November, 2011 archive

CFP: Berber Societies: New Approaches to Space, Time, and Social Process

Monday, November 7th, 2011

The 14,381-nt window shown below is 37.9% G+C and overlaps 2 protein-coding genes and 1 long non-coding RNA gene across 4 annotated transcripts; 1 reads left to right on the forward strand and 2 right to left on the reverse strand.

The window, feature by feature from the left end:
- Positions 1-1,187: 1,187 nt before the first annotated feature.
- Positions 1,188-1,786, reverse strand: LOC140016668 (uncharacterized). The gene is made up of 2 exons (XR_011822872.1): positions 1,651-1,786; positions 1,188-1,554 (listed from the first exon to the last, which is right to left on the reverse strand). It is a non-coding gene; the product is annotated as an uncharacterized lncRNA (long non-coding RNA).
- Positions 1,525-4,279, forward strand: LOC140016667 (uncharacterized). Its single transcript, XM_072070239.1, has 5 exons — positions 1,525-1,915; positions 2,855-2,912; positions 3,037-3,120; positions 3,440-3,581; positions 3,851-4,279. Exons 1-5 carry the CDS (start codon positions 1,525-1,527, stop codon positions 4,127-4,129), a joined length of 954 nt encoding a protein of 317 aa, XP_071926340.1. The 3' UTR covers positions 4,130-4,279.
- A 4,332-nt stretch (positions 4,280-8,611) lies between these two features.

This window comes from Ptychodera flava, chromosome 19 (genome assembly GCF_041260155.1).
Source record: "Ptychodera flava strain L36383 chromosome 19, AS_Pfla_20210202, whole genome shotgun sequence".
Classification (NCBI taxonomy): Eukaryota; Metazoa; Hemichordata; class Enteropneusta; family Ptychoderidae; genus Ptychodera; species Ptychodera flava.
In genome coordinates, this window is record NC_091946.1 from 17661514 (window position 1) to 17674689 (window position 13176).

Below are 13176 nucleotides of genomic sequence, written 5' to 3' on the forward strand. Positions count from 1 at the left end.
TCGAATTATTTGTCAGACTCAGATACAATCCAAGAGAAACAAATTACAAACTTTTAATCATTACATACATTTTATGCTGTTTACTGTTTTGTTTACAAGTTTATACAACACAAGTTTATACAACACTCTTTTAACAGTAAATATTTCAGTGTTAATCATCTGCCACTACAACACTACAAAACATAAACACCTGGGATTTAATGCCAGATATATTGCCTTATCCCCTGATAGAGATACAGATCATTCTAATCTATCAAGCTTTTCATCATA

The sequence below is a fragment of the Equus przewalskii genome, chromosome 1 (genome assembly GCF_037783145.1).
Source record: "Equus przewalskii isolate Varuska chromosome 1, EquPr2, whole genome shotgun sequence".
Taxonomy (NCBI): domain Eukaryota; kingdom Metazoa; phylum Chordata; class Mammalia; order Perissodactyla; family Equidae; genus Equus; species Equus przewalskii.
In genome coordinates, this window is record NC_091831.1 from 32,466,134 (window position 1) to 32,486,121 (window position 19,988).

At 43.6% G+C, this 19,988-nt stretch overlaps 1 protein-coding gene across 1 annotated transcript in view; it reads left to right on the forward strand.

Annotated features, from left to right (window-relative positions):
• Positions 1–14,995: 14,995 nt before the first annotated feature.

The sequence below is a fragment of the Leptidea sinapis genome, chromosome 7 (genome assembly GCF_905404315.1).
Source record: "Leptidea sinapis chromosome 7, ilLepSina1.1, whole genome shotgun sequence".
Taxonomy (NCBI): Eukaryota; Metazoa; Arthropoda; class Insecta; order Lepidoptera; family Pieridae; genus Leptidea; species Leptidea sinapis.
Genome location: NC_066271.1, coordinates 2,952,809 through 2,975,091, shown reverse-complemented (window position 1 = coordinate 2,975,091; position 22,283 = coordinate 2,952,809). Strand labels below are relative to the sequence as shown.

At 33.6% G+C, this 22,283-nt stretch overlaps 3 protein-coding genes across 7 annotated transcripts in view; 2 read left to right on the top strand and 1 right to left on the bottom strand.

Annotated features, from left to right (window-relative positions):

Since the mid-nineteenth century, North Africa’s Berber (Amazigh) populations have constituted quintessential ethnographic subjects for various ends, whether colonial, military, missionary, nationalist, or academic. Central to these endeavors was a sustained effort to document their language, laws, customs, institutions, and lifeways. Berbers (Imazighen) later turned this gaze on themselves as they sought to carve out a place in the national fabric or redefine it altogether. Recent scholarship on Amazigh populations provides important correctives to the nationalist narratives that have long shaped understandings about both the region’s populations and their relations to the nation-state. These scholarly correctives in part have been possible through alternative historiographies that both allow for new interpretations of French archival sources and look more closely at older vernacular sources to investigate claims about Berber ethnicity and solidarity (or lack thereof). Equally important have been new ethnographic field studies by anthropologists, social scientists, historians, and others whose research methods include extended participant observation and critical reengagements with familiar social practices. This conference investigates new ways of situating Berbers in space, time, and social process. Potential participants will be asked to present paper proposals on specific, focused topics grounded in original research and to avoid broad overviews of the Amazigh movement, descriptions of the Amazigh situation, and literature reviews.

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